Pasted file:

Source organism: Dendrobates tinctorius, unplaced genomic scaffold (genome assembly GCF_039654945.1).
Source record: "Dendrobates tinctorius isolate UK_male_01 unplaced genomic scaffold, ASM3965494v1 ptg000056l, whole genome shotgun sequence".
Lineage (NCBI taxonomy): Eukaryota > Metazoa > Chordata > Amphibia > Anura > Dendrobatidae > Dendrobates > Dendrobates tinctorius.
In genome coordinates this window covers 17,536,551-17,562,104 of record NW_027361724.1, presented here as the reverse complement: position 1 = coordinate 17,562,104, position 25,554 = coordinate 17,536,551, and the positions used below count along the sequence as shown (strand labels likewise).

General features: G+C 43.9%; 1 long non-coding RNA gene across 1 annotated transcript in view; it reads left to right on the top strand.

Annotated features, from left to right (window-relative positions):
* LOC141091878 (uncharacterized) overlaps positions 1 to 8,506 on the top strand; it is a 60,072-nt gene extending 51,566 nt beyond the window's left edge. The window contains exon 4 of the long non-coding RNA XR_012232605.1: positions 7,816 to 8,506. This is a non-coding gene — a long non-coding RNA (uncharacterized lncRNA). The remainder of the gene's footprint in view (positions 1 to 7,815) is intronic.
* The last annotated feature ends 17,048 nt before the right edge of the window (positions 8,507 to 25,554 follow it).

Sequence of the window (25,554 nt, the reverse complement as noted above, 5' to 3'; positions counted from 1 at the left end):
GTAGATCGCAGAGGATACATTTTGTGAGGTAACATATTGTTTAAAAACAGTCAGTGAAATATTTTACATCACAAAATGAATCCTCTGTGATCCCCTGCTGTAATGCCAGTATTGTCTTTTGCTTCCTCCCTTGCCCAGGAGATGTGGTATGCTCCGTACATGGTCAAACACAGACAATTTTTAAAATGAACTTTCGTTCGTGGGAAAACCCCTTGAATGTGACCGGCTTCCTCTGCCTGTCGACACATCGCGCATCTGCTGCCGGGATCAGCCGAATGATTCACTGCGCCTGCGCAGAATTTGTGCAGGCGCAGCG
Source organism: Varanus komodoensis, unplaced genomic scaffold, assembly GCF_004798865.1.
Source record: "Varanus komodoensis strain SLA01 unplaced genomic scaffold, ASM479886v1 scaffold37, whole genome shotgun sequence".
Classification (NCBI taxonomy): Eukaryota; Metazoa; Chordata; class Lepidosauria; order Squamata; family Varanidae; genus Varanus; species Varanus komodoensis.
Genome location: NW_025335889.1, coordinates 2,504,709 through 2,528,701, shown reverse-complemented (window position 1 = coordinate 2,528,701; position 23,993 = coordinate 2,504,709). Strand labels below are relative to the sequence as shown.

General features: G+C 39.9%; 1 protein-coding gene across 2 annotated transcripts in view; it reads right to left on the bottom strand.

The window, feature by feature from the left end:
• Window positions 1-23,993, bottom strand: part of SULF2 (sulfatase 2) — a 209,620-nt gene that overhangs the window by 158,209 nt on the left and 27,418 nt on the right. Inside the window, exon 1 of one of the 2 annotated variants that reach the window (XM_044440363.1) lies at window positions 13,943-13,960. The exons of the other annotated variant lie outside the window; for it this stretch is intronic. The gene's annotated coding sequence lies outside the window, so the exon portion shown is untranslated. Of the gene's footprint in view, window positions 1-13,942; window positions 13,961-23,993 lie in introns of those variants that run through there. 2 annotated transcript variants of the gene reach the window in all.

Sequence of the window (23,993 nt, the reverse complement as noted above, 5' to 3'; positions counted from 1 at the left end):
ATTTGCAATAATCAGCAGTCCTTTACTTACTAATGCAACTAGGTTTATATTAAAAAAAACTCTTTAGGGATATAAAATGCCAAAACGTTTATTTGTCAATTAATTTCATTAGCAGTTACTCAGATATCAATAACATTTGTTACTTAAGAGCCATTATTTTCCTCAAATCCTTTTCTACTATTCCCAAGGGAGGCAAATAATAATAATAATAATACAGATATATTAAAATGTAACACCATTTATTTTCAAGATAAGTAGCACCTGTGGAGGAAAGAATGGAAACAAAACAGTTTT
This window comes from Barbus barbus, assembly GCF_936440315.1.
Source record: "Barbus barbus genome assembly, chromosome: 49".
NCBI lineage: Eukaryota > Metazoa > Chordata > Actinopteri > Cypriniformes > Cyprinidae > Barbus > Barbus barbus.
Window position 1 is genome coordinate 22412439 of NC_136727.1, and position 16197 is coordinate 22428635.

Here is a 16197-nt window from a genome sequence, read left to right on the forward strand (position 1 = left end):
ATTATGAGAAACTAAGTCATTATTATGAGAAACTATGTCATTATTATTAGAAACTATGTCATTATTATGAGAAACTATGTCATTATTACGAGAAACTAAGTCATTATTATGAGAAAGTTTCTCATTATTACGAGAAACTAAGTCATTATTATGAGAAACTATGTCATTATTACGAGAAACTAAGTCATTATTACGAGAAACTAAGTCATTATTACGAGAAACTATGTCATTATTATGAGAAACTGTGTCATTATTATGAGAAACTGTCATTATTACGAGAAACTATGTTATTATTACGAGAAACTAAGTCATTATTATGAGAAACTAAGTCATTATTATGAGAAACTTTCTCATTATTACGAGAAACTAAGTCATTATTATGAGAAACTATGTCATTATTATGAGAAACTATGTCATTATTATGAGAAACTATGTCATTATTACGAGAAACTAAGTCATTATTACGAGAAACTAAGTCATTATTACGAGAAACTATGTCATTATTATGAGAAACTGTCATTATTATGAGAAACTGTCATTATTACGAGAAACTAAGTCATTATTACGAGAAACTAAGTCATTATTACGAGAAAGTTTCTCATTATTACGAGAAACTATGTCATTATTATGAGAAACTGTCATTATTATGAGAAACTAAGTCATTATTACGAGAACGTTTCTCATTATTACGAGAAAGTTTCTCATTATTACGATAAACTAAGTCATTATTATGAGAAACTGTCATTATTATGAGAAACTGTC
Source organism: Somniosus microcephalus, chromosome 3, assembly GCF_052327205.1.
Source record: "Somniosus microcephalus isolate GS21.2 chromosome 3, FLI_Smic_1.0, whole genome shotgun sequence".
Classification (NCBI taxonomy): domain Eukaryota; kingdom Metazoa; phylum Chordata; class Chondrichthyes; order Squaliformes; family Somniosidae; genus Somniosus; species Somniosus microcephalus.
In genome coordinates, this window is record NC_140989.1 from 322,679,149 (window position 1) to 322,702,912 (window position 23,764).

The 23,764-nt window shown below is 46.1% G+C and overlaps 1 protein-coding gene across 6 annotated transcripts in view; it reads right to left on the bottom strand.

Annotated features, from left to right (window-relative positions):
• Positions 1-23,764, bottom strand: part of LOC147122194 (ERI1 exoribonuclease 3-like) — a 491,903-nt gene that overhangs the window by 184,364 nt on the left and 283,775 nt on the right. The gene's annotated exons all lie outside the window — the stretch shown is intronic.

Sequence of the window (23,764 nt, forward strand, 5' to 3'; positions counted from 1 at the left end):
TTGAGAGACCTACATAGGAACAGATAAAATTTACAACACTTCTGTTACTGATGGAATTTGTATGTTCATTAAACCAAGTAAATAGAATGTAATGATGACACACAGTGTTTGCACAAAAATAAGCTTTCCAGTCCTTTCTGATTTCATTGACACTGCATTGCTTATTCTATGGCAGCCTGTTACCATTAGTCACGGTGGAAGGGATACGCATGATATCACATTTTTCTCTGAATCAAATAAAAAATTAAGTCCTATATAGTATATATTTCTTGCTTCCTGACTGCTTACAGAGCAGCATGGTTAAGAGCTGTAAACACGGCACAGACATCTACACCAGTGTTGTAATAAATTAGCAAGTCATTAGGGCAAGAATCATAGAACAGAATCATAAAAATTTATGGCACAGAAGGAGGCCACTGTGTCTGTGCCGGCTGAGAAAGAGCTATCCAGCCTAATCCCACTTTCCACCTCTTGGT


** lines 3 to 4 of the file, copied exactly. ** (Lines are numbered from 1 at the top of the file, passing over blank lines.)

Lineage (NCBI taxonomy): Eukaryota > Metazoa > Chordata > Amphibia > Anura > Dendrobatidae > Dendrobates > Dendrobates tinctorius.
In genome coordinates this window covers 17,536,551-17,562,104 of record NW_027361724.1, presented here as the reverse complement: position 1 = coordinate 17,562,104, position 25,554 = coordinate 17,536,551, and the positions used below count along the sequence as shown (strand labels likewise).